Starbucks Rebranding: Brilliant or Desperate?

Posted: July 17, 2009 in Advertising/Marketing, Business, Uncategorized
Tags: , , , , , ,

Yesterday, Word Broke That Starbucks – The Quintessential Corporate American Coffee Chain – Is Testing Out A New Branding Strategy. See This CNN Money Article for all the details.

Starbucks is the chain we all love to hate. They are, simply put, accessible. They



are everywhere, though not as omnipresent as they were a year ago. Regardless, there are still 2 on every corner in NYC. But this chain of anonymous cafe’s is in some serious trouble. American’s, myself included can’t afford their pricey crap anymore and have realized that they can save a lot of money getting it elsewhere.

I Can’t Imagine That McDonalds’ “McCafe” campaign has done much – those commercials annoy the hell out of me & I have absolutely no interest in buying coffee in a venue that reeks oily french fries. But Maybe That’s Just Me.

Dunkin Donuts notwithstanding, I’ve chosen to abandon all corporate coffee, altogether; instead running next door to the closest family owned cafe, diner, or deli for a plain old cuppa joe – No Fancy Lattes or Iced Caramel Machiattos.

But back to the issue at hand. Starbucks has chosen to “rebrand” by completely abandoning anything and everything “Starbucks”

According the the Chicago Tribune:

A Seattle outlet of the 16,000-store coffee behemoth is being rebranded without visible Starbucks identifiers, as 15th Avenue Coffee and Tea.

Two other stores in Starbucks’ native Seattle will follow suit, each getting its own name to make it sound more like a neighborhood hangout, less like Big Coffee, a Starbucks official told The Seattle Times on Thursday.

Here’s the problem – The Execs at Starbucks aren’t addressing the issue at hand. Rebranding a few stores as old school, local, homey, coffee shops is great. It’s much more appealing than their bland & sterile unitheme. But the reason they’re seeing less “Foot Traffic” isn’t because of the atmosphere, decor, lack of music, or lack of alcohol – It’s because they sell overpriced crap. And the only way to fix things is to start selling better coffee for less $$$$.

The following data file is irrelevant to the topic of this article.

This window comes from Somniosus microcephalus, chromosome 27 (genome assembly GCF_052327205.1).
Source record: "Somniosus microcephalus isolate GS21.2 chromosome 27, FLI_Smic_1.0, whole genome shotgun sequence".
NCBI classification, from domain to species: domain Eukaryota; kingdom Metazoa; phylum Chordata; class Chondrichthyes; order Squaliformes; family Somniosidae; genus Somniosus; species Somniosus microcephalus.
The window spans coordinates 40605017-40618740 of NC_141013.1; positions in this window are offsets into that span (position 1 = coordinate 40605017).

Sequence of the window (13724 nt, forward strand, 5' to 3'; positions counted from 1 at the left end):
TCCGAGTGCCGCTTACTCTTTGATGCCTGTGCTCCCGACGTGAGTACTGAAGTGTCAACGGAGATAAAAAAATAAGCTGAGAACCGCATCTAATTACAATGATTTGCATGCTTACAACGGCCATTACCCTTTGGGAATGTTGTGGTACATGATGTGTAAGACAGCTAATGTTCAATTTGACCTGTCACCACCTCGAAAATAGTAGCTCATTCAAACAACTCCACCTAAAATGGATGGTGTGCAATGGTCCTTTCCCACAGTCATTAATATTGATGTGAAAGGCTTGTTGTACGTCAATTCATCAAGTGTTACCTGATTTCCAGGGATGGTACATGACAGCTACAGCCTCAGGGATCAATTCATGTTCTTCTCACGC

The luxury of Starbucks, so enticing only 1, 2 years ago, has dissipated as value now trumps the accessibility and semblance of cleanliness they might exude. This rebranding would have probably boosted sales immensly, back then. But I don’t think it will help now, even in the slightest, save for a few alcoholics looking for a quick buzz.

This “Rebranding” Reeks of Desperation. It’s something that they should have done years ago & have implemented too late and is grossly misdirected from a marketing standpoint.

What do you think? Will This help the failing chain? Can Anything Save Starbucks at this point? Don’t get me wrong, I’m all for the new look, the liquor, the music. I just don’t think it addresses the cause of their decreased sales & foot traffic.

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  1. Keith Trivitt says:

    I’m not so sure the problems with Starbucks – and what their execs are trying to address with this frankly bizarre rebranding – have do so much with the fact that coffee, lates, mochas and other weird-sounding cafeineted drinks are over-priced. In my opinion, Starbucks problem is a lot like what Krispy Kreme went through a couple of years ago: immense oversaturation of almost every market. Both companies simply grew way too big too fast. And now, they have lost that cache that made them the envy of almost every national chain a while ago, and caused fans of their products to scream with delight when they came into your hometown.

    To this end, I’m not really sure if this rebranding will work for Starbucks. Krispy Kreme’s efforts to move out of some markets to try to save the brand from becoming an afterthought of the snack world. And some would argue KK has lost it’s cache and now is just another snack vendor in a long line of similar companies. But back to Starbucks, let’s be honest: they’re everywhere and they have become a cliche. Usually not good for a brand. Take a few away and perhaps they may regain some market share and some of their lost cache.